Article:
News and Public Information
Press Release

PAHO Honors Volunteers on World Blood Donor Day

Washington, D.C., June 14, 2006 (PAHO)—The Pan American Health Organization observed World Blood Donor Day today, honoring 14 volunteers from throughout the Americas who have made notable contributions to the promotion of voluntary, unpaid blood donations in their countries.

From left to right, Dr. Richard Benjamin, Chief Medical Director, American Red Cross, Dr. Jose Luis Di Fabio (PAHO) and PAHO Director Dr. Mirta Roses. (Photos Armando Waak/PAHO)

PAHO Director Dr. Mirta Roses praised the diverse group of volunteers, noting, "Thanks to the work of these and many others, 11 countries of the Americas have reached the goal" of having 50 percent of their blood from volunteer, unremunerated donors, setting an example for the world.

Among the winners of the awards was Jacqueline Johnson, a former Miss North Dakota who launched a statewide awareness drive in her state, spoke to more than 60,000 people in a quarter of all North Dakota communities, and helped collect more than 5,000 blood products. "Helping save lives has meant the most, and I hope my passion for blood donation will take root in the hearts of others,"she said.

Judith Ostronic, an American Red Cross volunteer who received an award for her contributions to developing new campaigns to attract Hispanic, African American and Asian blood donors, said "Blood is a gift, but it is also a lifeline. Adequate financial resources are imperative. Education of, and with, these communities is a must. And the opportunity to volunteer blood, time or money must be offered, encouraged and appreciated."

World Blood Donor Day was established at the 58th World Health Assembly in May 2005 by WHO's 192 Member States, to urge all countries in the world to thank blood donors, promote voluntary, unpaid blood donations and ensure safe supplies of blood for all.

Former Miss North Dakota Jacqueline Johnson speaks at the ceremony.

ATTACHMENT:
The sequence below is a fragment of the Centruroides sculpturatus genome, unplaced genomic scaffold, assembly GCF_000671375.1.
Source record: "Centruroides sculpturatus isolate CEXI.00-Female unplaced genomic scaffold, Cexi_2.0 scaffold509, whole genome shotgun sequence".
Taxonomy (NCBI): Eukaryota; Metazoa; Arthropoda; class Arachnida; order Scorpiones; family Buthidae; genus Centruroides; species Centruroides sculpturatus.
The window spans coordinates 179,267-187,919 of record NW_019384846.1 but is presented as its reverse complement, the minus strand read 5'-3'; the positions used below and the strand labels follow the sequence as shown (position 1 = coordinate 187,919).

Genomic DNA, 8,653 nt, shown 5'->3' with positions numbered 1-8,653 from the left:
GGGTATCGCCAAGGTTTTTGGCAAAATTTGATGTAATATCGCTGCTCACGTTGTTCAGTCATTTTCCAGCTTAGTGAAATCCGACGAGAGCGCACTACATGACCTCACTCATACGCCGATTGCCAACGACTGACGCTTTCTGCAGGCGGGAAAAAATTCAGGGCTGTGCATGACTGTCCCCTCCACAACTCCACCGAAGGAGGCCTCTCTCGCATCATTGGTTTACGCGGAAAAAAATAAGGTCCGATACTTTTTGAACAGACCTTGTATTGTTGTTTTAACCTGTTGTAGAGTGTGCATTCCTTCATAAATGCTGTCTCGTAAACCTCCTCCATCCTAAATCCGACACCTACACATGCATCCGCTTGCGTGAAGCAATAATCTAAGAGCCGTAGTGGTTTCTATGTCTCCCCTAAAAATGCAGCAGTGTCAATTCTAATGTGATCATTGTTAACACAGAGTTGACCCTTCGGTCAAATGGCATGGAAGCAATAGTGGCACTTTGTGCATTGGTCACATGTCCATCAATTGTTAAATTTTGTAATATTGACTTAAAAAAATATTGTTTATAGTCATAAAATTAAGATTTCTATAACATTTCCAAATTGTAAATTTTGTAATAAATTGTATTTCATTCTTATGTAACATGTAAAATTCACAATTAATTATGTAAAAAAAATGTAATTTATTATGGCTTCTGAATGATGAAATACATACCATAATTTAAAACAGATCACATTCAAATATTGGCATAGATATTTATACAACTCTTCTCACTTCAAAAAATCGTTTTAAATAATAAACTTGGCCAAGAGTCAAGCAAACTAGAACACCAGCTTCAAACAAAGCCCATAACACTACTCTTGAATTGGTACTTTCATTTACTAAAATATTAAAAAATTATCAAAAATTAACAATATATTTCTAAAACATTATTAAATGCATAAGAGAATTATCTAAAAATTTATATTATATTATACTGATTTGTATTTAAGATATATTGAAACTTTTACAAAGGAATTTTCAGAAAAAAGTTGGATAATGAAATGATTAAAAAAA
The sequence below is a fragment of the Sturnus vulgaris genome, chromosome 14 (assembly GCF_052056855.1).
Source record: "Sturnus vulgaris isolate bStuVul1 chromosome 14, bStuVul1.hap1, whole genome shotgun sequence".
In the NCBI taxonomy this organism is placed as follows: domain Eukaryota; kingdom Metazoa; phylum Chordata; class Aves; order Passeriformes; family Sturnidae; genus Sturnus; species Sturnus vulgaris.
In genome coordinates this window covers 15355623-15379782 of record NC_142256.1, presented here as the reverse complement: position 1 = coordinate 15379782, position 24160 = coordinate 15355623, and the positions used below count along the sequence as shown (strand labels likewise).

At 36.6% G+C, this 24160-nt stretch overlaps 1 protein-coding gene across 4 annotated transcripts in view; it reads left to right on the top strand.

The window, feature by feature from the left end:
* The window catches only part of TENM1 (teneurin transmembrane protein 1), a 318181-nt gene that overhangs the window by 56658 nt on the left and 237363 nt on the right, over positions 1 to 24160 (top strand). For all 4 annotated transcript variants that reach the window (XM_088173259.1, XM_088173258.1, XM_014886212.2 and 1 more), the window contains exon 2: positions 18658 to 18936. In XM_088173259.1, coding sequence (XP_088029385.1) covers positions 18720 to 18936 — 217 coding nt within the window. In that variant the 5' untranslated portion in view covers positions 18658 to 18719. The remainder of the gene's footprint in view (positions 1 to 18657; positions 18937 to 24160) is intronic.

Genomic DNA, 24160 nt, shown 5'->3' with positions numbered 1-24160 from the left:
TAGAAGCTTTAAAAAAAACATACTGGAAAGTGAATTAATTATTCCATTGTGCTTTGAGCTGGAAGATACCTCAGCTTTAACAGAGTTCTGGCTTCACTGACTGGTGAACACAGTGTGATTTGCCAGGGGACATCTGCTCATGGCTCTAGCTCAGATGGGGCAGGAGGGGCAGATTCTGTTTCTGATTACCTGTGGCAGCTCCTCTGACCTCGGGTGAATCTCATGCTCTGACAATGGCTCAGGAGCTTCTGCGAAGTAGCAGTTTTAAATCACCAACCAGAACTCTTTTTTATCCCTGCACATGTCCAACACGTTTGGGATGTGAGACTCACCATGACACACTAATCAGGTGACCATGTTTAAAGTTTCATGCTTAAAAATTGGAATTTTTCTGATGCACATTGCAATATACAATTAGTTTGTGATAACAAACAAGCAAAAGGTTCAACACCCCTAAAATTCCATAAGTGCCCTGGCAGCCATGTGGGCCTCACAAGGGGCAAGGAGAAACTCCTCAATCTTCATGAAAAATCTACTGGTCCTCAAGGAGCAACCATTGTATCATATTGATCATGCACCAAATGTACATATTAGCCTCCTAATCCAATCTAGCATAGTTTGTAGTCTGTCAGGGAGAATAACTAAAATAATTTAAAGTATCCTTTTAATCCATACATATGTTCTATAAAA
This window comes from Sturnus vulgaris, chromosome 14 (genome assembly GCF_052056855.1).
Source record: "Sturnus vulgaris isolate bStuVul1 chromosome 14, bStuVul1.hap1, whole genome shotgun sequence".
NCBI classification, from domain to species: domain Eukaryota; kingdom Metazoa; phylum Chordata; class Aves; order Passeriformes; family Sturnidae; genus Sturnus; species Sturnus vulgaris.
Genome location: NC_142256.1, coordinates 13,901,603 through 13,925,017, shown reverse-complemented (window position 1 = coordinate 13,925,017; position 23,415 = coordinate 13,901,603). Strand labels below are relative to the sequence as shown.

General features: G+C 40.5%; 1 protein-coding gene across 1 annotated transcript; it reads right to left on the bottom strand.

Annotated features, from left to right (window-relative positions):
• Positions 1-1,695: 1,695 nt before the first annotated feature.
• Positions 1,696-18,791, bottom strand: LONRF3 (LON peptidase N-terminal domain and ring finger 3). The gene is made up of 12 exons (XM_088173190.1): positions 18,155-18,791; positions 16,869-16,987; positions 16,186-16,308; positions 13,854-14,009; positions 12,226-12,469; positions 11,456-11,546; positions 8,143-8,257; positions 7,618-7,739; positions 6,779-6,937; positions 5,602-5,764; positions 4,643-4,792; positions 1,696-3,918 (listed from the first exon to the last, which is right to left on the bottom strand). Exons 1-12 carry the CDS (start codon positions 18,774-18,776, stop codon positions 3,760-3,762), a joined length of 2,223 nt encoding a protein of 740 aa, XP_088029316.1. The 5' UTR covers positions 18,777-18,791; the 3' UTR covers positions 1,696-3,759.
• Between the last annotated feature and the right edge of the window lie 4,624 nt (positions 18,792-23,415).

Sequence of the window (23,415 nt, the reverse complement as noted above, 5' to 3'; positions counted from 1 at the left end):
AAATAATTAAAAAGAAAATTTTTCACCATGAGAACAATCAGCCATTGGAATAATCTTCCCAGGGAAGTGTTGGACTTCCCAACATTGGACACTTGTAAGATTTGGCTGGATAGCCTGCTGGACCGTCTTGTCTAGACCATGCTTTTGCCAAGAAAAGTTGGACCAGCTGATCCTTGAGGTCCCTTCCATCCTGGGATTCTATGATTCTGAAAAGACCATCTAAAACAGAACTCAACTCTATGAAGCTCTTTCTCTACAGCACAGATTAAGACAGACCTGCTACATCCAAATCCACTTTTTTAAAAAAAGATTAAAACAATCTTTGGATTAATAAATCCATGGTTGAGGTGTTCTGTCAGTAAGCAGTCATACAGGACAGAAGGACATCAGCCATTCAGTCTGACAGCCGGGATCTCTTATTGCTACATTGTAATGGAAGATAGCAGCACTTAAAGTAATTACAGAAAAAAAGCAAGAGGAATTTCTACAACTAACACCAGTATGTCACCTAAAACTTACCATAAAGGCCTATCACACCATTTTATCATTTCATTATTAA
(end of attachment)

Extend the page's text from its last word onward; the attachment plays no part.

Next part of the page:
Other winners from the Americas honored today include Carl L.T. Brown of the Cayman Islands, a marketing expert who promotes blood donation; Fidaa El-Samrout of Canada, a student in Ottawa who volunteers at Canadian Blood Services; Juan Eslaquit of Nicaragua, who volunteers at the National Blood Center; Emilia Galvez Lopez of Chile, co-founder of Campanitas, a group of senior adult volunteers for altruistic blood donation; Wilma Kock Alvarado of Chile, a Red Cross volunteer and president of Campanitas, which has participated in 100 mobile blood collection drives with the Ministry of Health of Chile and the Red Cross; Fernando Lopes de Melo of Brazil, a volunteer donor who helped recruit 57,000 volunteer donors through the "More Life" project; Maria de los Angeles Moya of Costa Rica, an 80-year-old nurse who has been a blood volunteer and promoter for 25 years; Ivan Oliveira of Suriname, a teacher who has donated blood 56 times and recruited many students; Jaime Ospina Velasco of Colombia, a Rotary Club member who works with Colombia's Blood Safety Program and its National Institute of Health to promote blood donation; Ruben Perez of Cuba, a social worker at the Hematology and Immunity Institute who has been promoting voluntary altruistic donation for 10 years; Gwendoline Pogo of St. Lucia, a registered nurse who recruits colleagues at Sandals Grande St. Lucia to donate blood three to four times a year; and Tessa Russomando of Uruguay, a blood donor for 30 years who helped create the Donors Club ABN AMRO Bank in her country.